In short, thoughtful Christians who live in democracies, however hard they work at being responsible citizens, cannot possibly imagine that the fact that they live in democracies will protect them from the revolution regarding the boundaries – and the very nature – of tolerance and intolerance. So where do we go from here?
Another way of making a similar point – that we must insist on the superiority of the old tolerance – is to keep reserving a place for truth, not only in our own hearts and minds, but in our interaction with the broader culture. Go back three or four decades when an older version of tolerance was in play: we tolerate those whose fundamental beliefs we think are false (the new version insists that it is wrong to say someone else’s fundamental beliefs are false). In his helpful book Christ the Controversialist, John R. W. Stott tells us, first, what Christians should do when they disagree with one another: “The proper activity of professing Christians who disagree with one another is neither to ignore, nor to conceal, nor even to minimize their differences, but to debate them. [That of course presupposes a certain view of truth]. We seem to have moved a long way from this vehement zeal for the truth which Christ and His apostles displayed. But if we loved the glory of God more, and if we cared more for the eternal good of the souls of men, we would not refuse to engage in necessary controversy, when the truth of the Gospel is at stake. The apostolic command is clear. We are “to maintain the truth in love,” being neither truthless in our love, nor loveless in our truth, but holding the two in balance.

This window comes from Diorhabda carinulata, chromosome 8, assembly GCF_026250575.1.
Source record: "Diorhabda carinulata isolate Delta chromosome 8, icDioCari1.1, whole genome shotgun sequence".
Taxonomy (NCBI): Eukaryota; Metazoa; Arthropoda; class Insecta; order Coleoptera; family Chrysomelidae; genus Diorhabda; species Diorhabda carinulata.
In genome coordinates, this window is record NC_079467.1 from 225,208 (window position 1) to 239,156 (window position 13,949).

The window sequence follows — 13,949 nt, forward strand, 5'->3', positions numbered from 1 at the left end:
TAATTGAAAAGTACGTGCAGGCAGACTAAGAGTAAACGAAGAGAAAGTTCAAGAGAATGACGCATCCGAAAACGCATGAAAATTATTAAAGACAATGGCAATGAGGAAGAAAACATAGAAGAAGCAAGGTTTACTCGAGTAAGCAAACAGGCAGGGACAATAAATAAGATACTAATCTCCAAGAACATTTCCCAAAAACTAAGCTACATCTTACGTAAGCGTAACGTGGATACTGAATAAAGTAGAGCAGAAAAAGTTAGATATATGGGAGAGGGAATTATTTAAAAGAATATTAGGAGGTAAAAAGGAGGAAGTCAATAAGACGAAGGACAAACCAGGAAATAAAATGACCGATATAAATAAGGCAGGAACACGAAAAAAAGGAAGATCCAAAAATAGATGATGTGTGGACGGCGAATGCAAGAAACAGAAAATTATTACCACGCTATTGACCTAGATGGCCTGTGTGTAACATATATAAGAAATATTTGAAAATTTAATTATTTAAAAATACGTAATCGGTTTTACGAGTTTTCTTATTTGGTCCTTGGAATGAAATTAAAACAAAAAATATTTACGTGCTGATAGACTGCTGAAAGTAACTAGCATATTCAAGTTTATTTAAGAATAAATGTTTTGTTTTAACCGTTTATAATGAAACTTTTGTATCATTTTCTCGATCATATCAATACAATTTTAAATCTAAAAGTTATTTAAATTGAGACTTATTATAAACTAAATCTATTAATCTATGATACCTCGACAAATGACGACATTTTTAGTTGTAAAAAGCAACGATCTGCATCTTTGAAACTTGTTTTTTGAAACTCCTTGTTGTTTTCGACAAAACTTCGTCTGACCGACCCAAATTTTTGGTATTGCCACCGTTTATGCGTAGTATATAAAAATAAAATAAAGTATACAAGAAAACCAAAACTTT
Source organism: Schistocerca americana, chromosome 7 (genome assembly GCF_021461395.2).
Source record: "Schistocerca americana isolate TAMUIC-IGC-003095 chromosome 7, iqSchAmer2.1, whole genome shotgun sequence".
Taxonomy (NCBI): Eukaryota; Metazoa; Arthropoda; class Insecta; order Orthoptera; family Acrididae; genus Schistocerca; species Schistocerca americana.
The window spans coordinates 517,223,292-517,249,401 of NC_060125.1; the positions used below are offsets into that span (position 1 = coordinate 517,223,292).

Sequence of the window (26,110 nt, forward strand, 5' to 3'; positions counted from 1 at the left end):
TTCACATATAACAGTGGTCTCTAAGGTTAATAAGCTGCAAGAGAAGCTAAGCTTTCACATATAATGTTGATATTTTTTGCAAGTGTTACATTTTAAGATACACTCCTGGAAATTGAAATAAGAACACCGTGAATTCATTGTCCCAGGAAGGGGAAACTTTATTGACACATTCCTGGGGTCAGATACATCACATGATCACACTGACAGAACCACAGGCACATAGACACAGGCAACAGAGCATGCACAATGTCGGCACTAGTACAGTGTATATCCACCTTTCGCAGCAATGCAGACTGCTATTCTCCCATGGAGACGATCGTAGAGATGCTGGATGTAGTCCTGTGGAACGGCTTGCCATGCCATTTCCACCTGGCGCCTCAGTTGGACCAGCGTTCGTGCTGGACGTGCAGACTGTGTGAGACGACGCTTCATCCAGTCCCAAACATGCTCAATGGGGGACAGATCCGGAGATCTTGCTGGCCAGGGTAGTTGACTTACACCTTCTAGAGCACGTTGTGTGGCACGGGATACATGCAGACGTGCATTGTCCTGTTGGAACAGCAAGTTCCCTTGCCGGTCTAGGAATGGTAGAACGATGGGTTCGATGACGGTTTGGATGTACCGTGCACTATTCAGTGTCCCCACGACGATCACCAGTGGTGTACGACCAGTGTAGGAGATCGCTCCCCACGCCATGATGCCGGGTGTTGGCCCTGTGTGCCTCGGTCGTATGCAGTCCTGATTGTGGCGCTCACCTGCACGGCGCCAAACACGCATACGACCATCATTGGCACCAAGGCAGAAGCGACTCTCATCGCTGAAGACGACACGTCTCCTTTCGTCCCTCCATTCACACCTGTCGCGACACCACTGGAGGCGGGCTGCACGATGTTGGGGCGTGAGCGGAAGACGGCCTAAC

Then, to emphasize the importance of truth, Stott gets at different views of tolerance by distinguishing between a “tolerant mind” and a “tolerant spirit”:
“We need to distinguish between the tolerant mind and the tolerant spirit. Tolerant in spirit a Christian should always be, loving, understanding, forgiving and forbearing others, making allowances for them, and giving them the benefit of the doubt, for true love “bears all things, believes all things, hopes all things, endures all things” (1 Corinthians 13:7). But how can we be tolerant in mind of what God has plainly revealed to be either evil or erroneous?”
This is a slightly different way of distinguishing between what is called the old tolerance and the new, but it makes the same point by insisting on the non-negotiability of truth as a category to be maintained, cherished, and upheld. In the words of G. K. Chesterton, “The object of opening the mind, as of opening the mouth, is to shut it again on something solid.”
Once again, although the issue is in part theoretical, the insistence on truth has many practical applications. It is not only a matter (for Christians) of insisting on the truth of the Gospel, but insisting on truthful speech, truthful analyses, truthful representations of other religions (thus claiming they are all saying the same things is untruthful, and should be rejected, in the first instance, as untruthful speech), even truthful representations of what the Constitution says – thus the First Amendment means something different from what is commonly assumed: what is the truth of the matter? And with all of this a willingness, even an eagerness, to correct something we have said if it is persuasively pointed out to us that we have not spoken the truth.